StopTheMadness for Safari
Style sheet

Safari allows you to set your own style sheet, which is a .css file containing CSS rules.

Safari Advanced Preferences

These CSS rules apply to every website you visit in Safari. What if you want to apply CSS rules only to a specific site? StopTheMadness allows you to do this with its "Style sheet" website option. Enabling "Style sheet" in the "Default options for all websites" will allow you to add new site-specific CSS at any time, but if you want to restrict this feature just to specific sites, then enable "Style sheet" in the custom website options for those sites.

StopTheMadness Website Options

When the "Style sheet" option is enabled, StopTheMadness adds a new attribute stopthemadness-href to the html element of a web page. The value of the attribute is the URL of the page. You can then use this attribute in your CSS to write site-specific rules. Below I'll illustrate how this works with several useful examples. If you want you can download my Safari style sheet. Remember that every style sheet file should have this line at the top, before the rules:

@charset "UTF-8";

Daring Fireball

Here's how I customize Daring Fireball in my Safari style sheet so that the color scheme and fonts are easier for me to read.

html[stopthemadness-href^=""] * {
  background-color: revert !important;
  color: revert !important;
  font-size: revert !important;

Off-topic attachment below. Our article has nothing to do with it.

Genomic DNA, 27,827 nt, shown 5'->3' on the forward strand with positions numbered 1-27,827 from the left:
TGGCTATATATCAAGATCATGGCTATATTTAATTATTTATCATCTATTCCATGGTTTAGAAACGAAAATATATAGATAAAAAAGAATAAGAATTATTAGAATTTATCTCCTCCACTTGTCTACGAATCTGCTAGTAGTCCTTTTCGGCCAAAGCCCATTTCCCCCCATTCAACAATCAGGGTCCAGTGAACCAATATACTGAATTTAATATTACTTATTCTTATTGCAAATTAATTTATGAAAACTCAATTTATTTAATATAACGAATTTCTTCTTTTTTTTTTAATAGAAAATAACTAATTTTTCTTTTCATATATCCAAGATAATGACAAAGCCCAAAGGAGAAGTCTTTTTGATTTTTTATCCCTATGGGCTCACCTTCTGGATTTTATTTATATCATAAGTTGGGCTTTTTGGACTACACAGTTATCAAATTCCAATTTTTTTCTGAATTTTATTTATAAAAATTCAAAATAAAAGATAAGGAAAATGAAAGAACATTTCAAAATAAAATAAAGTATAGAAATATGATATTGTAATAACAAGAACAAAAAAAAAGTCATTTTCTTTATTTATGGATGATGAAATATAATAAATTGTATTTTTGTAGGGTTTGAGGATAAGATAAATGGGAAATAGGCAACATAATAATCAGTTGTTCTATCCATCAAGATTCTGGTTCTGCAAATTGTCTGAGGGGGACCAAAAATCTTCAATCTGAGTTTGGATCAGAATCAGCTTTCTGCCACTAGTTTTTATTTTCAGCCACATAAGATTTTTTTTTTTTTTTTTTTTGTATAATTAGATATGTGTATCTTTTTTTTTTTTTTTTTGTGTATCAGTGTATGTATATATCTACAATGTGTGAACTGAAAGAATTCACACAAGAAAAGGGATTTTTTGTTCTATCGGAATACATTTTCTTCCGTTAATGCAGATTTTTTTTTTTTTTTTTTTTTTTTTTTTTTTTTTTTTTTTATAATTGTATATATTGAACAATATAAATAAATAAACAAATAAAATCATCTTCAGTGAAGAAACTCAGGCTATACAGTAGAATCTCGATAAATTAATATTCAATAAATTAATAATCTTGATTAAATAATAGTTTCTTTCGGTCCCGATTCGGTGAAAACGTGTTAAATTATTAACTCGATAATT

html[stopthemadness-href^=""] a {
  border-style: none !important;
  text-decoration: underline !important;


This rule eliminates the custom video controls on YouTube. As a result, it also eliminates YouTube video ads! You may want to enable "Show video controls" in the StopTheMadness Website Options to show Safari's built-in video controls.

html[stopthemadness-href^=""] div.html5-video-container ~ div {
  display: none !important;

This rule blocks popups on YouTube such as "You're signed out of YouTube", as well as the advertisement for YouTube premium. The is especially useful when browsing YouTube in a Safari private window.

html[stopthemadness-href^=""] ytd-popup-container {
  display: none !important;

New York Times

These rules hide the header and footer on New York Times articles.
(Note that the rules may not work in the future if the NYT changes its site layout.)

html[stopthemadness-href^=""] main > div > style + div {
  display: none !important;
html[stopthemadness-href^=""] div[data-testid="expanded-dock"] {
  display: none !important;


These rules hide the lists of trends and suggestions of who to follow in the Twitter sidebar.

html[stopthemadness-href^=""] div[data-testid="sidebarColumn"] div[aria-label="Timeline: Trending now"] {
  display: none !important;
html[stopthemadness-href^=""] div[data-testid="sidebarColumn"] aside[aria-label="Who to follow"] {
  display: none !important;

By default on Twitter, links in tweets have abbreviated titles.

Tweet with abbreviated URL link

These rules force Twitter to show the full URL of links in tweets.

html[stopthemadness-href^=""] a span[aria-hidden="true"] {
  font-size: inherit !important;
html[stopthemadness-href^=""] a span[aria-hidden="true"]:last-child {
  display: none !important;
html[stopthemadness-href^=""] a span[aria-hidden="true"]:first-child {
  display: inline !important;

Tweet with full URL link

The change is important not just for visual purposes. When the link title has the full URL, you can use the StopTheMadness Copy Link Title contextual menu item to copy the URL. This allows you to avoid the redirect that Twitter uses for every link.

Safari contextual menu

Support: Safari Support

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